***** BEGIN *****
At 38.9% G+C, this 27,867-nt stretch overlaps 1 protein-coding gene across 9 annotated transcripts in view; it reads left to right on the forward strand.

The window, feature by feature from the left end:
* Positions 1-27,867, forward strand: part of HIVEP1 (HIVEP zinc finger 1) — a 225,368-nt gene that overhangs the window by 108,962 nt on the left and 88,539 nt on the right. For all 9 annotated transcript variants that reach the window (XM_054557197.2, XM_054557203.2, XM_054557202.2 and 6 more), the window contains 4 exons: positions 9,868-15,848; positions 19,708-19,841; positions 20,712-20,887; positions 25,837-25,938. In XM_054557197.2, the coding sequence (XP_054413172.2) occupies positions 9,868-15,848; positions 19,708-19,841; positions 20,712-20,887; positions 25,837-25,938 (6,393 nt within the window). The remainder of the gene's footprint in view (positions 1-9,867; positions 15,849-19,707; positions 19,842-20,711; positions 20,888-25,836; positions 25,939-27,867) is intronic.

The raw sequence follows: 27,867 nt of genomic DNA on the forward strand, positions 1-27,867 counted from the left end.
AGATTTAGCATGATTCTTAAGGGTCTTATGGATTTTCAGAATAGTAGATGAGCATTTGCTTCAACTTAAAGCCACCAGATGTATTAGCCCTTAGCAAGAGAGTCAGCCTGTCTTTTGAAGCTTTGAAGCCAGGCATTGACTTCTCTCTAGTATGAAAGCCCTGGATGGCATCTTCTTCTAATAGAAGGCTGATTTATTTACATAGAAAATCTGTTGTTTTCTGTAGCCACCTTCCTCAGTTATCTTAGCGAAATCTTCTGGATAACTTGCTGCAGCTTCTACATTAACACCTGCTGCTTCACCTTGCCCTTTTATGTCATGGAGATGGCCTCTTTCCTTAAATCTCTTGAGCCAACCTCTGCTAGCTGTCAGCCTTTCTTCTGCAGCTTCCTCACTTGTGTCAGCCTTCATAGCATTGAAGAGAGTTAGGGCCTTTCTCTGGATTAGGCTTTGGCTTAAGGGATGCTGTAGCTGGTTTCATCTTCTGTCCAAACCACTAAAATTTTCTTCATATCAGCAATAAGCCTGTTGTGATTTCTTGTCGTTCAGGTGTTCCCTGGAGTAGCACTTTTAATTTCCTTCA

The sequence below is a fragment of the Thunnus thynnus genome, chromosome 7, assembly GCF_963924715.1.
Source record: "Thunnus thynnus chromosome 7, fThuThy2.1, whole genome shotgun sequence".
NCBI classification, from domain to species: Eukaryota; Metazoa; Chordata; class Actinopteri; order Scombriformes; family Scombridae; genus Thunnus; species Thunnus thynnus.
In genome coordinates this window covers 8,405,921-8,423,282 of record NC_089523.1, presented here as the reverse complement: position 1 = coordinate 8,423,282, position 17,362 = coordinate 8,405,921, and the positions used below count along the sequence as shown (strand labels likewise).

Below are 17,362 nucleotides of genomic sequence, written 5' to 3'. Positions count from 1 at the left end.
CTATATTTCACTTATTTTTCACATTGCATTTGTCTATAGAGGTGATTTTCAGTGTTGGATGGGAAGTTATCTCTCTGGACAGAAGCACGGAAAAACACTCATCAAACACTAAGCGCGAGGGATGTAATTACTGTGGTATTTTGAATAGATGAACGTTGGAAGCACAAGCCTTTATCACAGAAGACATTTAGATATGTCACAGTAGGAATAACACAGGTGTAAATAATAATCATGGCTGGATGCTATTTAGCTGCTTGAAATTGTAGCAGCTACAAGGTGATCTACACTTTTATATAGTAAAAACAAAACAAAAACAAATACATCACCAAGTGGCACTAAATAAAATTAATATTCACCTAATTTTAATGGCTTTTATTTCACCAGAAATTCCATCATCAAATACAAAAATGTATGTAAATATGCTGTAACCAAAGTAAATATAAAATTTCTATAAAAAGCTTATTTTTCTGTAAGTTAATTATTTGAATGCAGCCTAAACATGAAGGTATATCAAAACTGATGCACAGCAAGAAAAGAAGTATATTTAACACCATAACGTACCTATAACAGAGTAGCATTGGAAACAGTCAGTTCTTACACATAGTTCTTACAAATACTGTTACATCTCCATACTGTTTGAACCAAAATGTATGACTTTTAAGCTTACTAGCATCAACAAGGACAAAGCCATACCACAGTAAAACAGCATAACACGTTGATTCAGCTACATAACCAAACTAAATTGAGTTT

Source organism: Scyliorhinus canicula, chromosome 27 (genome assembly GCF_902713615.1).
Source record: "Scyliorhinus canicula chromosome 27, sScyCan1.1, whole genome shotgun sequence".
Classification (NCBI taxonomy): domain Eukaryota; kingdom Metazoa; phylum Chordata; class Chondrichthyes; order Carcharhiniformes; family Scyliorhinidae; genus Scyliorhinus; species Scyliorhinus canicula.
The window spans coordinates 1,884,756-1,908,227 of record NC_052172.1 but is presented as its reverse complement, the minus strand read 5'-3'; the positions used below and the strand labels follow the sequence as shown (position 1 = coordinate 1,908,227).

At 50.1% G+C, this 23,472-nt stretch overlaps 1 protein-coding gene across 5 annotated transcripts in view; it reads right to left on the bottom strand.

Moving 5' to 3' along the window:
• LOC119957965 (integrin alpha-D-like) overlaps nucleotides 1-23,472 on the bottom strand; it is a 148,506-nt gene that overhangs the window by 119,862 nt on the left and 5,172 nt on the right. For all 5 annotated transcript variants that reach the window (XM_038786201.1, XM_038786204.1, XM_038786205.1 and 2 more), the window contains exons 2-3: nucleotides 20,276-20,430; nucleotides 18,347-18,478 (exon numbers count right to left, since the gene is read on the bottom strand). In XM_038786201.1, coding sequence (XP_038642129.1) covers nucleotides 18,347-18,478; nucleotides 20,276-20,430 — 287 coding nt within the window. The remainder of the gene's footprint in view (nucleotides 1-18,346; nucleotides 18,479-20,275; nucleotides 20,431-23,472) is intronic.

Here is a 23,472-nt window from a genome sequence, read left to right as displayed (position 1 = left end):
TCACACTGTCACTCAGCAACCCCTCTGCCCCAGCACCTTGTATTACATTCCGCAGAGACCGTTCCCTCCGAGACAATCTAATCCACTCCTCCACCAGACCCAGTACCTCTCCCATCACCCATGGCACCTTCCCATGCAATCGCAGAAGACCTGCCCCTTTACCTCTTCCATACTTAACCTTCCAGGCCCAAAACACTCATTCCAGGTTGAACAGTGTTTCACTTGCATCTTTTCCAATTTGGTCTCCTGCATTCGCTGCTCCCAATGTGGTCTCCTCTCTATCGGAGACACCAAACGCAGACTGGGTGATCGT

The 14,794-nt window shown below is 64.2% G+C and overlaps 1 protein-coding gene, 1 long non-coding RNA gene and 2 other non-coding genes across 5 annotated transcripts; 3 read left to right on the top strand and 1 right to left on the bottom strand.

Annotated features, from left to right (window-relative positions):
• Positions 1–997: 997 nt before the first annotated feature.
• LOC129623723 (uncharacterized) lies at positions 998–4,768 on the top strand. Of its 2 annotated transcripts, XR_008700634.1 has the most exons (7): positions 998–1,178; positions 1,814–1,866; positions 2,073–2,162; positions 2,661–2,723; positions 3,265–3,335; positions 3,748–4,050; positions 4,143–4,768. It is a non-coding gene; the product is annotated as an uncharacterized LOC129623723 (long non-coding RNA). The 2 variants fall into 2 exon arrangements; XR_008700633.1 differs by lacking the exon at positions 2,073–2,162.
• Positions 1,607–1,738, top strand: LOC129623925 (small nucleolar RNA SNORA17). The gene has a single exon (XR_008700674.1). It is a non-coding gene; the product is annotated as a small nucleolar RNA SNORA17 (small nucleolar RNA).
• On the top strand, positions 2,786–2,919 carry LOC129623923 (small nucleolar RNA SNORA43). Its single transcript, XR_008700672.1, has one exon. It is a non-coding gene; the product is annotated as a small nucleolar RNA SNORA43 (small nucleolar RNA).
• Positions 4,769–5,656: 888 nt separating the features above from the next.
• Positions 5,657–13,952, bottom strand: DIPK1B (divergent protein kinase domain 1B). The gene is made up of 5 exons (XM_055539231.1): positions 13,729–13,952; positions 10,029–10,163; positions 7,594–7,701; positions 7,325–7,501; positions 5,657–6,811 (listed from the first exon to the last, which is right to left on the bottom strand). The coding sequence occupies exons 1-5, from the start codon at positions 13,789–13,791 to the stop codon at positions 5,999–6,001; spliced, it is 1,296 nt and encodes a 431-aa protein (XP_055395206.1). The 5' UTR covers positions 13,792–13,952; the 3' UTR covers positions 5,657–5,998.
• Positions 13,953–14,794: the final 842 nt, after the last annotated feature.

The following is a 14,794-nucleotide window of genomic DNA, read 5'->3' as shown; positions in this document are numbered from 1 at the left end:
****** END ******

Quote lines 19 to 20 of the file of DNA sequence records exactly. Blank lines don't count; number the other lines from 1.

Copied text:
Here is a 23,472-nt window from a genome sequence, read left to right as displayed (position 1 = left end):
TCACACTGTCACTCAGCAACCCCTCTGCCCCAGCACCTTGTATTACATTCCGCAGAGACCGTTCCCTCCGAGACAATCTAATCCACTCCTCCACCAGACCCAGTACCTCTCCCATCACCCATGGCACCTTCCCATGCAATCGCAGAAGACCTGCCCCTTTACCTCTTCCATACTTAACCTTCCAGGCCCAAAACACTCATTCCAGGTTGAACAGTGTTTCACTTGCATCTTTTCCAATTTGGTCTCCTGCATTCGCTGCTCCCAATGTGGTCTCCTCTCTATCGGAGACACCAAACGCAGACTGGGTGATCGT